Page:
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OPEN THEATRE’S SOLOMON AND ATLANTA

Julia Brookes reviews...


Upon entering Stage One’s intimate Banham Theatre to see Open Theatre’s production of ‘Solomon and Atlanta’ I was mesmerised by the transformation of the space. Much like writer and director Harry Daisley’s last production ‘The Velvet Veins,’ every care had been taken by the production team in producing this set and I spent the fifteen minutes before the play began taking in each intricate detail. From the ceiling hung a multitude of red envelopes at varying heights conveying an immediate sense of magic and storytelling. At the back of the stage was a screen used throughout for projections and in front a table and chairs. Downstage left there was a living room set up with a sofa, rug and even a typewriter. While downstage right there was a lamp adorned by plants. The greatest attention had been paid to even the smallest details. Letters, records, diaries and other personal artefacts were strewn across the living room while posters were stuck up around the confines of the stage. Even when I thought I’d carefully noticed everything I still picked out new details through the course of the play. The producers Saffy Wehren, Phoebe Sanders and Jan Endresen had outdone themselves here.


The plot was fairly simple, Solomon (Morgan King) writes a letter to his ex-lover, Atlanta (Matthew Dangerfield) asking to meet which spirals Atlanta into reminiscing a long-lost summer to the audience. Set across the 1970s and 80s, the play explores homosexuality, aids and loss of time in its brief one-act form. But what could make for a simple set up of character dialogue Daisley cunningly complicates through the use of the Storyteller (Evan Harris). Although it is unclear whether the Storyteller is an older or younger version of Atlanta, this does not matter. I instead liked to view them as a version of Atlanta stuck in time, a version of what could have been or what was to come. The character facilitates the telling of a summer romance but manages to avoid falling into the trap of becoming functional, instead spouting prose to beautifully contrast the quip dialogue the other characters speak. Strong performances were offered all round from the four-person cast.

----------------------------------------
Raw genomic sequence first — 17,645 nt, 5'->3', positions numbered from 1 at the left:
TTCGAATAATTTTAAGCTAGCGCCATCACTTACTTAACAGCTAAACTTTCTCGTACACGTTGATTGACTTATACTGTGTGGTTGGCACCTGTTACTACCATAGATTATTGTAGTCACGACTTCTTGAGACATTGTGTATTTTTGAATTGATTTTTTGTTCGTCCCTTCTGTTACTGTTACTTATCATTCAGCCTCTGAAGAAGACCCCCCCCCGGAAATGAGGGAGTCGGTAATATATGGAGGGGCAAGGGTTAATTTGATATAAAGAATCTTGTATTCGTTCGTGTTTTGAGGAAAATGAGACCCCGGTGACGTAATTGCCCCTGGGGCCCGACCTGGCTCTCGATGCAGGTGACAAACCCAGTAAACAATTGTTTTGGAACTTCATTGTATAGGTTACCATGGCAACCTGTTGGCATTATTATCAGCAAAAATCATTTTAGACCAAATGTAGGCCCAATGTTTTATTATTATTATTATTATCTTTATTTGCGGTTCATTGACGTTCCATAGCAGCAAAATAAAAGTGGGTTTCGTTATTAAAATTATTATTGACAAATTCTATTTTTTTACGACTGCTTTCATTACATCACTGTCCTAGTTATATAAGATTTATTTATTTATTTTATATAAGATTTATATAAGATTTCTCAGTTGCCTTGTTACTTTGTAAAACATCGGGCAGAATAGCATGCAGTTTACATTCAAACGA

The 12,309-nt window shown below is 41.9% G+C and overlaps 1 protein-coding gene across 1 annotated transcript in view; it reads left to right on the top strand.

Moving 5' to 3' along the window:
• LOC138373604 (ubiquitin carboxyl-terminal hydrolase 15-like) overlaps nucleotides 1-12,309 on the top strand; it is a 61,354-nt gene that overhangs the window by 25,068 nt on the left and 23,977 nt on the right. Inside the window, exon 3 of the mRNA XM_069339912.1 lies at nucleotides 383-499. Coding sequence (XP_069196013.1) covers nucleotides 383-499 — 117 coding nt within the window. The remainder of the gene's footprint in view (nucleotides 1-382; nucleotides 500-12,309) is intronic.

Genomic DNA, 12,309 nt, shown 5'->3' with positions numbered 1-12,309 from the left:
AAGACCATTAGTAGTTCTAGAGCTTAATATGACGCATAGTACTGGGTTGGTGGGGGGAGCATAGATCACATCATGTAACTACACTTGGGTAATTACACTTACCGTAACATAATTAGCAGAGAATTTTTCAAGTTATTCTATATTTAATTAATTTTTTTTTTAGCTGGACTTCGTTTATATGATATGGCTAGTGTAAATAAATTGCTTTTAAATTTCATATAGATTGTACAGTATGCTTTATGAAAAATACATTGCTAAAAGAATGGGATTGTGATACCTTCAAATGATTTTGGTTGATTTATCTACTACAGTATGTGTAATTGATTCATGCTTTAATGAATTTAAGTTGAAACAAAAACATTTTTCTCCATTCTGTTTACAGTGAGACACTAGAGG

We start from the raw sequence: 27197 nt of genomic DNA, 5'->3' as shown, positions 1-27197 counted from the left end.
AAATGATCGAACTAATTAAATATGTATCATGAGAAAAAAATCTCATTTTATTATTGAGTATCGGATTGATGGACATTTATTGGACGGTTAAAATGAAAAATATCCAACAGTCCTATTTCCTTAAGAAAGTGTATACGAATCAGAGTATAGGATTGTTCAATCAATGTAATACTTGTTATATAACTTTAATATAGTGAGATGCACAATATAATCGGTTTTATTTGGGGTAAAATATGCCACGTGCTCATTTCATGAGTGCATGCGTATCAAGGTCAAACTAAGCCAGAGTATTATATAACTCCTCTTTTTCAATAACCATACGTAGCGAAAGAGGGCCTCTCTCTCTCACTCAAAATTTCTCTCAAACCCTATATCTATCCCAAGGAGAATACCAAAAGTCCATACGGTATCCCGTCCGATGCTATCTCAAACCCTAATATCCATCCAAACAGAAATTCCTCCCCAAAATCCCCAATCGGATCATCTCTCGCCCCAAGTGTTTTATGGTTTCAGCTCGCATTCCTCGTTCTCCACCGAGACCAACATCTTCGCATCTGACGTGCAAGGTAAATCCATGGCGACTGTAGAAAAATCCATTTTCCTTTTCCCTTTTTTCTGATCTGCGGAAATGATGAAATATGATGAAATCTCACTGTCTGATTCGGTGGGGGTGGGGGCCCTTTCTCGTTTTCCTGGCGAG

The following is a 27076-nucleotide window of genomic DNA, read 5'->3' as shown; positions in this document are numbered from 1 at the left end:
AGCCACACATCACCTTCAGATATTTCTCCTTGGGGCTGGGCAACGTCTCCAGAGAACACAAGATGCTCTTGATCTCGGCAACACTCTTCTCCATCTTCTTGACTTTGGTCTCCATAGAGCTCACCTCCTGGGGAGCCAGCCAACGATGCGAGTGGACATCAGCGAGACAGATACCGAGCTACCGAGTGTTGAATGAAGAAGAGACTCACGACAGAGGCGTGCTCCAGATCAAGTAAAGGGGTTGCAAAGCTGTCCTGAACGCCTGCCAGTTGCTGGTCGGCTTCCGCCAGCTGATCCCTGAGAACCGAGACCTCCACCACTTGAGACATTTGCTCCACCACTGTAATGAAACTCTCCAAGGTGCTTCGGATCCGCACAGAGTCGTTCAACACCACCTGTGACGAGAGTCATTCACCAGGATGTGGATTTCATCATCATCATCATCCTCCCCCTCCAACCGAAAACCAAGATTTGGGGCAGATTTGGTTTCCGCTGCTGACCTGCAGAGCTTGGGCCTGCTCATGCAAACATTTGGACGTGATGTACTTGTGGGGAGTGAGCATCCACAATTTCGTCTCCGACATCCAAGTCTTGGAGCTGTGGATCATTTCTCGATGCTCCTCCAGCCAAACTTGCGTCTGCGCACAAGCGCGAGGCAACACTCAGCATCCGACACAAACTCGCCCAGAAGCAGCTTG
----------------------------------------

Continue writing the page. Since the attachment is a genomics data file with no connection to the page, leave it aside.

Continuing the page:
As Atlanta, Matthew Dangerfield was witty and dynamic to watch, holding the space with the ease of a true actor. Solomon’s long-awaited arrival on stage was fulfilled by Morgan King simply and effectively. Maddy Swindells switched between roles with clear definition and brought a bumbling energy to the stage which contrasted well with King and Dangerfield. Evan Harris completed this cast with a stillness and presence which was infatuating. On stage throughout and with by far the most lines to recite, Harris did not fall victim to facilitating the story. Coupled with Daisley’s beautiful prose, the way they spoke held a force which was hypnotising. Harris delivered their lines like they weren’t reciting lines at all but rather having a conversation with the audience or writing poetry with their words. Although at moments the production lacked a little pace, clever direction from Daisley, Izzy Bates and Misia Kozanecka meant the play remained charming without being indulgent. Priority was given to the simplicity of the story, and as a by-product the simplicity of youthful romance, at all times. There was a brilliant moment where Dangerfield as Atlanta leant over Harris to reach something, as if they weren’t there and the audience felt the magic of time as a non-linear and intangible measure. Even the care taken to the direction of the opening where Swindells entered the stage and positioned a tablecloth and plant to the haunting riff from American Beauty seeped through as professional and impressive. Whether you are a romantic or not, Solomon and Atlanta is worth the watch. The sold out run in Banham is thoroughly deserved by cast and crew.


 

Words: Julia Brookes

Photo Credit: Abby Swain

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